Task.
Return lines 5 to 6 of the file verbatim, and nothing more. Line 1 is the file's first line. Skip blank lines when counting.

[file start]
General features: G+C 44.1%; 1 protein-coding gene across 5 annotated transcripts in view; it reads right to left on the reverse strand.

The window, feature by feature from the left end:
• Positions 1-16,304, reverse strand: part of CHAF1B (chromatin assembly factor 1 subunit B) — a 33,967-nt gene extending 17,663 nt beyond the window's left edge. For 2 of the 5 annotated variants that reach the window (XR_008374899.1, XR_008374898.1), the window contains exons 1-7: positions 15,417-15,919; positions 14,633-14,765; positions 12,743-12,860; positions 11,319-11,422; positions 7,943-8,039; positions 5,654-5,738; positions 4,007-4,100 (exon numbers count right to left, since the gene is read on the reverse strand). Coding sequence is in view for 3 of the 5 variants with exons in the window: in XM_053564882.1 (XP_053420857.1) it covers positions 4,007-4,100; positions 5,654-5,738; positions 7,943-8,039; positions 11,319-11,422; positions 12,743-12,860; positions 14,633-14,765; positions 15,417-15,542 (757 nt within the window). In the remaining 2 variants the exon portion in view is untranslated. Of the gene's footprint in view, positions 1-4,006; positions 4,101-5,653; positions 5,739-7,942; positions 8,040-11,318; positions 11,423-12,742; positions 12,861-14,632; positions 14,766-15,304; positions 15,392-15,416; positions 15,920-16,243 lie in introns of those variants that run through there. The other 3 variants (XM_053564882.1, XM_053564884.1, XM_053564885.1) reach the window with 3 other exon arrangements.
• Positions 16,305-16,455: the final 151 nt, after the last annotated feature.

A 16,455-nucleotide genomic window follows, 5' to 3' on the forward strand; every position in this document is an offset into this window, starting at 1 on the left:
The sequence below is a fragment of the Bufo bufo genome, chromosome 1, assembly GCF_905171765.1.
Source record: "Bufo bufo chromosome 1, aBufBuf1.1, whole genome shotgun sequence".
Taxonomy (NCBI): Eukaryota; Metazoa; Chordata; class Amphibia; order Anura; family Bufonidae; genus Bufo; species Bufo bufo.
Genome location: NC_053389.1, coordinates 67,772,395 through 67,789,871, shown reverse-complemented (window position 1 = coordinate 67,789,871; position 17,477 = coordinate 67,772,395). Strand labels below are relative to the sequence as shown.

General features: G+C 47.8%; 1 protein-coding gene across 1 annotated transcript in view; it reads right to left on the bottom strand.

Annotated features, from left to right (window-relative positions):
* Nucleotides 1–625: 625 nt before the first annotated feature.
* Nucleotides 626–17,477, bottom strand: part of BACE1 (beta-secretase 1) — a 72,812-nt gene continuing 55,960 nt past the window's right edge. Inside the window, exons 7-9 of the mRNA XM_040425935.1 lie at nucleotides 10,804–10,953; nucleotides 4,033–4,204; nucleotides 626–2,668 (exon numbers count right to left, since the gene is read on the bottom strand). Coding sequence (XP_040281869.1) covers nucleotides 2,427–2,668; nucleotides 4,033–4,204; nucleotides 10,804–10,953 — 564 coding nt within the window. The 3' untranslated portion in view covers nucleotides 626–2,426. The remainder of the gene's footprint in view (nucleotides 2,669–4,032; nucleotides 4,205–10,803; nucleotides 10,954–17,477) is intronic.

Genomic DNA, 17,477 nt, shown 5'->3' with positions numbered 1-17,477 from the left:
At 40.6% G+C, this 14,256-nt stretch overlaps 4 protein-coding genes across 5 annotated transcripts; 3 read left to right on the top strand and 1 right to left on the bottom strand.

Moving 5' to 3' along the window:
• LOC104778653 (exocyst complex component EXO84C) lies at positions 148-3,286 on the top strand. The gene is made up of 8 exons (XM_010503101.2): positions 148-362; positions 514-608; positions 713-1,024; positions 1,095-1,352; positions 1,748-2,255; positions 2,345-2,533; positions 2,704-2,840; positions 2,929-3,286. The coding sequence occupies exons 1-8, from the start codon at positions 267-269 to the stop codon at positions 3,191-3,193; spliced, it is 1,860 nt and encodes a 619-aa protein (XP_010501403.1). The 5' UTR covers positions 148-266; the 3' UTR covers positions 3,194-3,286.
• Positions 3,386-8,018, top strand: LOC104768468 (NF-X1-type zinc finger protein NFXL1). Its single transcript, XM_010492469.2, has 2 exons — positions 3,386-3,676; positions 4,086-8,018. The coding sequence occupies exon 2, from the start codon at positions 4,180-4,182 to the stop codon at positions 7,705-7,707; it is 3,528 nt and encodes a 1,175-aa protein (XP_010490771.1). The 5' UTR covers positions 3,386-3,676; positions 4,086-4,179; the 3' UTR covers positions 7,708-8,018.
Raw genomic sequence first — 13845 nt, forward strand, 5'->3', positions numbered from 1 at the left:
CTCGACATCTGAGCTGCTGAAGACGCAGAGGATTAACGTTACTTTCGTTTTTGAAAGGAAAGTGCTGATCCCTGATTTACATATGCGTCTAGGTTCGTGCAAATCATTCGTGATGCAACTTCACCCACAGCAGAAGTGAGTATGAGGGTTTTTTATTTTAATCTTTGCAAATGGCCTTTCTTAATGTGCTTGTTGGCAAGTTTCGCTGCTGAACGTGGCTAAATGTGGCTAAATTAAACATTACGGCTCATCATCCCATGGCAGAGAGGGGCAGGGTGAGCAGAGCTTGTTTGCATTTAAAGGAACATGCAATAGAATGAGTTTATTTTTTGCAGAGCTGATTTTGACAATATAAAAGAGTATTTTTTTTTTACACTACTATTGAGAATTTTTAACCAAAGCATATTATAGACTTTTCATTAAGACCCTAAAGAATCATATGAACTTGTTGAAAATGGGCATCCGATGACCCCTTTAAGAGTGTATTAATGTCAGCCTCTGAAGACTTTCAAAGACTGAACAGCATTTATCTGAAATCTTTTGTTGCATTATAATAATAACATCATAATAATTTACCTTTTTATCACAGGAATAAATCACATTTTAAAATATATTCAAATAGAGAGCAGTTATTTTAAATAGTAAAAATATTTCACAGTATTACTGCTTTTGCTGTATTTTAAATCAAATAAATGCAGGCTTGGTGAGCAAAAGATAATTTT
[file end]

A 16,455-nucleotide genomic window follows, 5' to 3' on the forward strand; every position in this document is an offset into this window, starting at 1 on the left:
The sequence below is a fragment of the Bufo bufo genome, chromosome 1, assembly GCF_905171765.1.